Those reflections help us reframe the mainstream understanding of expertise and adopt protocols of local communities as standard practice. Accessing a research territory through the traditions and needs of the environment and its inhabitants, and thriving through locally existing resources, triggers a power redistribution. This way, we can enable co-creation through a framing of science that acknowledges all knowledge forms, ancient and modern, equally valuable. 

Locally driven protocols and local traditions in Science

Decentralising Science – Locally driven validation protocols in MboaLab Cameroon

by Nadine Mowoh, MboaLab Cameroon

Scientific methods are repeatable by definition and validated for accuracy, specificity, reproducibility and robustness – meaning the same steps must be followed to predict future results. They also follow a systematic and standardised methodology based on evidence.

In the context of local protocols, such as traditional rituals, used by local communities or by citizens who may not have the academic or scientific knowledge, or even the scientific terms, to explain the reason behind a specific result generated by these methods, it is still true that most of their traditionally used methods are robust and when repeated or several experiments are carried out, they produce the same results. This makes them transferable, and one can argue that traditional practices shall be considered solid scientific methods. However, there is the possibility of modification and standardisation in the future to make them more acceptable in the educational or scientific context. A practical example is the case of a yoghurt production workshop in Mboalab. Listening to locals share their production methods. One would hardly hear a scientific explanation of the control of the fermentation process and the Bacteria responsible for this. Still, the end product is yoghurt which is consumable, and this same method has been used for generations to feed families.

Although theoretical scientific methods are strongly encouraged for the sake of standardisation of procedures, they have a limitation of applicability- requiring advanced skills and equipment and the means through which knowledge is obtained and shared. This contradicts local methods, whose implementation and validation do not require specific skills. They are easily comprehensible as they use perspectives of the local population and their relevance. Also, while scientific methods are easily understood and applicable by formally trained persons, local methods are quickly adopted, relatable and transferable in the local context because they are directly rooted in the local cultures of doing and communication.

Community visits in MboaLab Cameroon

To successfully implement scientific methods, local protocols are inevitable as the locals generate these protocols to meet their specific needs and suit their context. This has shown to be a precondition to engaging local communities in critical making and building together entirely. Furthermore, by recognising science assets of local practices, it becomes possible to “decentralise” it and develop a framework within which all knowledge systems are shared. It is worth understanding that these local protocols are the foundation of modern science and possess confidential information, some of which have been recovered, enriched, extended and refined, while others have remained unchanged for generations. One of the reasons for the latter is that they require specialised tools and skills to implement, making their conversion into modern science a challenge. Another critical factor is these methods' cultural and spiritual significance in people's lives, as some are considered ancestral heritage that can not be modified or tampered with.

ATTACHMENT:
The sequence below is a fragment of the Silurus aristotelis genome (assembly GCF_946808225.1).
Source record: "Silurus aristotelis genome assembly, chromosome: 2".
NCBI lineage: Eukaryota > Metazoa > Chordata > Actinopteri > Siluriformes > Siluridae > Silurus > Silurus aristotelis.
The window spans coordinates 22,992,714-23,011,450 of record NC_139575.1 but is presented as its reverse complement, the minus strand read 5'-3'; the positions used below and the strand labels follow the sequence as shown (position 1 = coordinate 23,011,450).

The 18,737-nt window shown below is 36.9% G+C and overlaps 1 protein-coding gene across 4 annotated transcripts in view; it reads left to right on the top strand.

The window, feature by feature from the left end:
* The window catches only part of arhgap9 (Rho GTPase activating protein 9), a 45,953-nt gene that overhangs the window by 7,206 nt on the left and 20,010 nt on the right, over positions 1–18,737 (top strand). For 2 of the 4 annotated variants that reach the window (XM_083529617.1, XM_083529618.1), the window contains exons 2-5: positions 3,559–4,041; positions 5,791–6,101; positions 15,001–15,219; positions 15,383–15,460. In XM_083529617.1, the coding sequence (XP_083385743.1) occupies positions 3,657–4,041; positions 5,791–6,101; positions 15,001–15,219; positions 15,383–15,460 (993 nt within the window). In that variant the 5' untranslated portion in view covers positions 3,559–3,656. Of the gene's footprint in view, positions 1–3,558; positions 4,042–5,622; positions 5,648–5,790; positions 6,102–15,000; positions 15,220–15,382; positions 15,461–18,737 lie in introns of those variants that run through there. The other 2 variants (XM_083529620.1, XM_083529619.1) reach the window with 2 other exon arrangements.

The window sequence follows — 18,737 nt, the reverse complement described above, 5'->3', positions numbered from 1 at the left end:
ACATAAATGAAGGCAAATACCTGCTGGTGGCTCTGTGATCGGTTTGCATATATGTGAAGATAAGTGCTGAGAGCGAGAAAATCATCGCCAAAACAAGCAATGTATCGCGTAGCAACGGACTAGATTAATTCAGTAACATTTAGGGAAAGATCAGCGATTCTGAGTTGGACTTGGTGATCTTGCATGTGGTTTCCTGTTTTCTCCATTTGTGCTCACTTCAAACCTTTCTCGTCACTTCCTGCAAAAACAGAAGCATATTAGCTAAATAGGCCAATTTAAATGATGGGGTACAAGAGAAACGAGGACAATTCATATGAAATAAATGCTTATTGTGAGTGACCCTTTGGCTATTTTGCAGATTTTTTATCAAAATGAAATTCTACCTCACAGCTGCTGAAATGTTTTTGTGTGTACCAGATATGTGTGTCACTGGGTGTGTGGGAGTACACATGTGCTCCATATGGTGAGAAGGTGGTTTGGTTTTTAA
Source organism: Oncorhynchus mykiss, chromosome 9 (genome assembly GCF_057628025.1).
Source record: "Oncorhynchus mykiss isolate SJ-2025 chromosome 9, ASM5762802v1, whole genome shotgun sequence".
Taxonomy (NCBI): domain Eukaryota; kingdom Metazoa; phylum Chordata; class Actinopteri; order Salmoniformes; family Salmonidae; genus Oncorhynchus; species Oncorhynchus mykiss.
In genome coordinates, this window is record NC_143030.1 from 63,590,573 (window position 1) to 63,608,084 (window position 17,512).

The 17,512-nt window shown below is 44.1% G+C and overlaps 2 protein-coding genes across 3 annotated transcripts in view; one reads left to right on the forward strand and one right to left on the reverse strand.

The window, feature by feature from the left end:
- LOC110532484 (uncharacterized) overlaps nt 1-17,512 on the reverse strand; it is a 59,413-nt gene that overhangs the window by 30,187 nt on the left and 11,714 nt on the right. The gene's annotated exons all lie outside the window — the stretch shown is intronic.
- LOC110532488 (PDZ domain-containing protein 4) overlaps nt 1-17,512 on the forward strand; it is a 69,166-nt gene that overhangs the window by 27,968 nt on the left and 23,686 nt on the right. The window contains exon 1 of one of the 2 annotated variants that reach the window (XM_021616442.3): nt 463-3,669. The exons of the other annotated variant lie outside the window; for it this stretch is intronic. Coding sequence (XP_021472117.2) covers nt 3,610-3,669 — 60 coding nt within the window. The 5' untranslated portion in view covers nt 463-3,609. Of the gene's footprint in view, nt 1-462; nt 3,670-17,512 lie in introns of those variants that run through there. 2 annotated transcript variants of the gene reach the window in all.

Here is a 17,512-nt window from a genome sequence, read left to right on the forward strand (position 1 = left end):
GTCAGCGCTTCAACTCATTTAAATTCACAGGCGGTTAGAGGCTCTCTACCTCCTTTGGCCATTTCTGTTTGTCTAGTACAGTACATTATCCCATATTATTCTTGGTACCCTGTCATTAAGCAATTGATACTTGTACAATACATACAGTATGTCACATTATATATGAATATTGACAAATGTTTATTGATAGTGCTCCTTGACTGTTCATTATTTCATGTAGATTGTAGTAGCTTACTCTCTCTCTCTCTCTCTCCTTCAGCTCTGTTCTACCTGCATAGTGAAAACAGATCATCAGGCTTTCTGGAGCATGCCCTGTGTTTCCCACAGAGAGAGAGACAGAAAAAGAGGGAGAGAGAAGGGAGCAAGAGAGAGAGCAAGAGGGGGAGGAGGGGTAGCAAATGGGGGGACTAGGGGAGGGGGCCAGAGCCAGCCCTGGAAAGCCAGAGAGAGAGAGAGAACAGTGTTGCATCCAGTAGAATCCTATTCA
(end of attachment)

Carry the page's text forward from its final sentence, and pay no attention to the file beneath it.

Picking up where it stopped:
An example is the medical use of the “Quinine tree”, as it is known by the locals in most parts of Cameroon to be effective in treating Malaria. The reason that the methods used for preparing and consuming this tree bark are not systematic or standardised is by no means the absence of proper tools or skills (human and material) to extract, analyse and identify its active components. The lack of such methods is due to the community’s belief that this “medicine” is more effective in its “raw state” and would be made less effective if transformed into some “white tablets” by scientists or “westerners”.

Considering all these factors, Mboalab Biotech in Cameroon specifically recruits the local populations and community-based researchers. Community-based researchers are non-academic or certified researchers and local stakeholders who make health decisions for the community, gather data by sharing social and cultural experiences, and consider the diversity of their communities' views and beliefs. This is done through workshops, including practical hackathons and critical-making sessions together with academic scientists of Mboalab. These ideas are fitted into the laboratory and modern science context through processes like verification, validation, and testing for robustness led by academic scientists. By doing so, we ensure that the voices of the underrepresented can be heard and better understood by institutional actors, such as government authorities. Applying these processes, local concerns are easily converted into scientific and modern methods that can be deployed within the communities without disregarding anyone’s beliefs or cultural heritage. This approach also allows for togetherness and oneness between the academia or certified scientists and the locals whose methods are based on observation but who have to be equally engaged in decision-making processes on science policies, e.g. concerning local health situations, to ensure a democratic approach in which everyone has a say. This equal engagement creates a feeling of voice and matter, resulting in trust and active engagement from the community members.